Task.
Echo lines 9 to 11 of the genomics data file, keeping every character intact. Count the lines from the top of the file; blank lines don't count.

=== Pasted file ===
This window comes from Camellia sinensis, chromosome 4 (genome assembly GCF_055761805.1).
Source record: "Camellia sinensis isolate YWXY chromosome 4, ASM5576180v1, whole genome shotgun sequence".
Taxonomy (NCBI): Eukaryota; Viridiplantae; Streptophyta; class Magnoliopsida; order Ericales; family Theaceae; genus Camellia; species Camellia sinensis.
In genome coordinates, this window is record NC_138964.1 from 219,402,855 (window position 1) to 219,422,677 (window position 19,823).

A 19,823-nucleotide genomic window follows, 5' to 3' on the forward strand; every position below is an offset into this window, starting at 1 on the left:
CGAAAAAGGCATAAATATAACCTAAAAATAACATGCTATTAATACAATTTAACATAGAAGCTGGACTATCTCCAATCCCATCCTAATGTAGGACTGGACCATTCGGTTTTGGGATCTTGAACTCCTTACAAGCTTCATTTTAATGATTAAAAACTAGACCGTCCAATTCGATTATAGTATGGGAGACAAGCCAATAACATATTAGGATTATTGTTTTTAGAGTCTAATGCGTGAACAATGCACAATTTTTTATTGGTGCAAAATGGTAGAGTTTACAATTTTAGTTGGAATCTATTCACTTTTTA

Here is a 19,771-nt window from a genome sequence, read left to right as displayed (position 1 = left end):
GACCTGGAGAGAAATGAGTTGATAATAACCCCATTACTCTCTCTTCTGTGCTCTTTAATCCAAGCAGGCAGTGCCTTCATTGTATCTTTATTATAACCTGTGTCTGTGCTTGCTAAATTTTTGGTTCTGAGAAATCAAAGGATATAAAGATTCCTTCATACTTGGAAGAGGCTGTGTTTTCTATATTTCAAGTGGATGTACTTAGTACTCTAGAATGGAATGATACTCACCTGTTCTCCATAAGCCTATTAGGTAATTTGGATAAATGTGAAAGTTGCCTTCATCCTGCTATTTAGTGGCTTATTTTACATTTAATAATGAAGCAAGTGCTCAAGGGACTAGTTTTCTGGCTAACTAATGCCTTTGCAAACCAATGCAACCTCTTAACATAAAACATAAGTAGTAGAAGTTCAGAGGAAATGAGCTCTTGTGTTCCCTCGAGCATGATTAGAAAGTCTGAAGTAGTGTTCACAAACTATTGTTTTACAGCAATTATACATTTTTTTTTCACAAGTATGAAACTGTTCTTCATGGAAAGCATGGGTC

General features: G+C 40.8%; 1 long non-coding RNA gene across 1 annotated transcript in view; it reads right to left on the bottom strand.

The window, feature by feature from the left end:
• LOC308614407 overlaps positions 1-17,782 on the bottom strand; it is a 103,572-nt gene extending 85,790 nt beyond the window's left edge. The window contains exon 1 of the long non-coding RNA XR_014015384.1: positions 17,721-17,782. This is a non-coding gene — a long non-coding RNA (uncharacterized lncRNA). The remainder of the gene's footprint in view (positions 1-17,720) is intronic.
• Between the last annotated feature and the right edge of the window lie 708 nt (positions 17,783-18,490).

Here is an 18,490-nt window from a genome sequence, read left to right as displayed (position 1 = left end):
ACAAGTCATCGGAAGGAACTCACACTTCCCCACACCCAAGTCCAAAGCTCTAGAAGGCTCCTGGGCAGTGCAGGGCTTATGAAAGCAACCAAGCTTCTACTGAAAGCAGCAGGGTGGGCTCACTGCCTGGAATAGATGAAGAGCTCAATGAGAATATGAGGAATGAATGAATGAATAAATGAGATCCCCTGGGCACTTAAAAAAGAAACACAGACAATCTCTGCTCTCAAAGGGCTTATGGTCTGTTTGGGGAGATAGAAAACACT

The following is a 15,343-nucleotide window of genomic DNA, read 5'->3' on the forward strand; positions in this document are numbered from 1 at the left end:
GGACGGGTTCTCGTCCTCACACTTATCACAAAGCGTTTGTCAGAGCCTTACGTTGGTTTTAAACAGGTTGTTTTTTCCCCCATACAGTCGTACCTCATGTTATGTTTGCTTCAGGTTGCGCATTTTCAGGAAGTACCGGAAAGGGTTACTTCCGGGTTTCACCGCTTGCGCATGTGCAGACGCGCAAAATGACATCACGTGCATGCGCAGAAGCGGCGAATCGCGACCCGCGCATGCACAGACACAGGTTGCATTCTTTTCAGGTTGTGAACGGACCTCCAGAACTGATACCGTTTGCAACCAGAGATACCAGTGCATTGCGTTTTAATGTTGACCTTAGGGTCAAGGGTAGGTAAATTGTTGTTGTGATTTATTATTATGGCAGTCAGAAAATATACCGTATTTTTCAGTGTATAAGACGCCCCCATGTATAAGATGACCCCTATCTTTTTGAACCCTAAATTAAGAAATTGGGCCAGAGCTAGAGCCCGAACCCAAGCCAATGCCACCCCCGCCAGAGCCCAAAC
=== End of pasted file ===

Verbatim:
General features: G+C 40.8%; 1 long non-coding RNA gene across 1 annotated transcript in view; it reads right to left on the bottom strand.

The window, feature by feature from the left end:
• LOC308614407 overlaps positions 1-17,782 on the bottom strand; it is a 103,572-nt gene extending 85,790 nt beyond the window's left edge. The window contains exon 1 of the long non-coding RNA XR_014015384.1: positions 17,721-17,782. This is a non-coding gene — a long non-coding RNA (uncharacterized lncRNA). The remainder of the gene's footprint in view (positions 1-17,720) is intronic.